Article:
Dr. Eli Branch stood at the scrub sink and looked through the window into Operating Room One. He slung soap across his arms and hands while counting blood-drenched sponges that lay on the floor in piles. From the looks of the room he was about to enter, sterility was not a prime concern. Inside, a nurse hustled with bags of warm saline while another scrambled in with more absorbent sponges. The anesthesiologist hung two units of blood at the head of the table and forced the transfusion with a white-knuckled grasp. A figure gowned in blue bent over the patient, working frantically, deep in the abdomen, to quell the flow of blood.
Just twenty minutes earlier, Eli’s beeper had pierced his sleep.
Dr. Korinsky needs you in Room One.
A difficult case.
Cold water splashed off his arms and soaked his scrubs. His pulse quickened. As the newest member of the surgical staff at Gates Memorial, Eli knew to come running when paged, no matter what time of night, even when he wasn’t on call.
From the operating table, a pair of anxious eyes met his – a summons from Dr. James Korinsky, Chief of Vascular Surgery, ten years his senior. On the other side of the table, a surgery intern stared into the wound. An orderly rushed through the room with a cooler of blood, little packets stacked together like summertime drinks waiting to be spiked.
Eli held to one more quiet moment, as if watching a silent movie unfold before him. He closed his eyes briefly, a pre-operative routine that had developed not out of principle or theology but from a sense of necessity. Then, with water dripping from his elbows, he bumped the door open with his butt and walked on stage.
“I’ve got trouble here, Branch,” Korinsky said before the door fully closed. “Dumb shit over here doesn’t know an aorta from his asshole.”
Above his mask, intern Landers rolled his eyes and discreetly shook his head.
Although Eli was a board certified surgeon, he felt closer in rank to Landers. An awkward, sympathetic twinge grabbed him as the verbal barrage continued.
“I’ve seen monkeys with better hands.”
Eli approached the table and peered over Korinsky’s shoulder. Then he looked at Landers and winked. The intern took his first full breath since the start of the case.
“Damndest thing I ever saw,” Korinsky said, lifting a matted wad of intestines out of the wound as if handling a tangled ball of Christmas lights.
The scrub nurse draped a towel across Eli’s open palm. He quickly dried his hands while studying an X-ray of the patient’s abdomen that hung from a lighted view box on the wall. The culprit was immediately apparent, a metallic device embedded in the center of the patient’s abdomen, thin metal spikes projecting from the top of a cylindrical cage tilted at a deadly angle.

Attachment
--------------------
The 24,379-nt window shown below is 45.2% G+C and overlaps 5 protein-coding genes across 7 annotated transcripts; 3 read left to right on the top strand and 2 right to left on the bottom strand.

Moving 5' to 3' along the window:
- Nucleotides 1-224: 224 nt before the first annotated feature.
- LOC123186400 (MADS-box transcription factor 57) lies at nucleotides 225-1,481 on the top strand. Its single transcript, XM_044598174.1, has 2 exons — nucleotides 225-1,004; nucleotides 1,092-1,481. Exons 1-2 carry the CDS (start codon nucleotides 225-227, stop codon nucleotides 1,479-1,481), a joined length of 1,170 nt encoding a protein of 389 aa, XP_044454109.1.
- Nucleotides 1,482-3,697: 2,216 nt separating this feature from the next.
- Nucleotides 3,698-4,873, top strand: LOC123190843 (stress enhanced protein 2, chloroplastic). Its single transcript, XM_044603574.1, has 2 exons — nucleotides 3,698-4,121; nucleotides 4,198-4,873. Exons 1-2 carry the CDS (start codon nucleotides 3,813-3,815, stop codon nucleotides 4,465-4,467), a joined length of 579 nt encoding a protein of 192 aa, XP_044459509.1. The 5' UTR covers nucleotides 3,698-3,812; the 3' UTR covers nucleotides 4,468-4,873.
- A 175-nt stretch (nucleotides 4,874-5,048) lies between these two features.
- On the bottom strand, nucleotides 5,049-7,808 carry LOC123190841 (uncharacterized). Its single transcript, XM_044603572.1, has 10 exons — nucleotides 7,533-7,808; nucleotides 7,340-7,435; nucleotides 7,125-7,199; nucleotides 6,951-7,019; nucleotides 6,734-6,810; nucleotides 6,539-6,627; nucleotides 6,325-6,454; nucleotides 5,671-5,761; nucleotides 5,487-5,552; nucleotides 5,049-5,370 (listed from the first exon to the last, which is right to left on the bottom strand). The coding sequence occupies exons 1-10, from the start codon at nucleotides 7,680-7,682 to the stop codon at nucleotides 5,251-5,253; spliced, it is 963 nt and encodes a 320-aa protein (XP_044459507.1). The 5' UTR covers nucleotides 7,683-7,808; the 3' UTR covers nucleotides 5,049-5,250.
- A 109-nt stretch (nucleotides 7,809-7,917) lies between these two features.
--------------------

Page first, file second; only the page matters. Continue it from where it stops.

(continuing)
“Get over here!” Korinsky yelled. “If I needed a radiologist I’d have called one.”
Eli lingered at the view box. He had not scrubbed with Korinsky before and wanted another moment before fully committing himself with bloody hands.
Why does the top vascular surgeon in Memphis need my help on an aortic aneurysm? Especially when he has an assistant?
Then Eli considered the time of year.
The first half of the month, no less, when attending surgeons took vacation just to avoid the new interns who knew only enough to be dangerous, and the naive medical students in shock from sixteen-hour days that started with four A.M. rounds. A man has only so many Julys in him, one of his mentors used to say.
“What kind of endograft is this?” Eli asked, referring to the biomedical device.
“Hell if I know,” Korinsky said. “Some older model.” And then, as a disclaimer, “Not one of mine, I can tell you that.”
Eli peered closer at the X-ray. Surrounding a radiolucent inner fabric tube was an expandable steel mesh visible as a latticework of small V’s connected and stacked on one another, like a tube of interlocking paper clips. The device was used to replace the aorta at the site of ballooning or aneurysm, a newer innovation that could be deployed within the vessel itself, avoiding the morbidity of an open abdominal incision. The device was designed to prevent aortic rupture, to save a life. But as with any medical innovation, this one carried its own set of complications.
And this one is killing the patient.
“Some bastard from St. Screw-up put it in,” Korinsky said.
Though the design was outdated, there was something familiar about the device, a recognition that Eli could not fully identify. The metallic image lingered with him as Roberta, the scrub nurse, snapped his gloves into place.
The overhead monitor buzzed with a rapid heart rate and showed a hypotensive pressure of seventy-four. Eli’s waist met the patient’s arm tucked deep beneath the drapes and he submerged his hands among warm loops of intestine floating in blood.
“Can’t see a damn thing,” Korinsky said as he wrestled with the matted wad of bowel. Blood welled up from the retroperitoneum and he jammed the wand-shaped sucker deep in the rising pool. The tubing turned bright red from the column of blood snaking its way toward multi-liter canisters hanging on the wall.
The temperature of the room had been warmed to combat the patient’s progressive hypothermia, his abdomen an open medium for the escape of heat. The air above the operative table was thick and stale, compressed by another boggy southern night. Korinsky’s paper cap was plastered against his forehead, moisture forming a pool in the center. A drop of sweat dangled from the cap’s rim and threatened the open wound. Eli glanced at Roberta, who shook her head as if the situation was a lost cause. When Eli looked back at Korinksy, the drop was gone.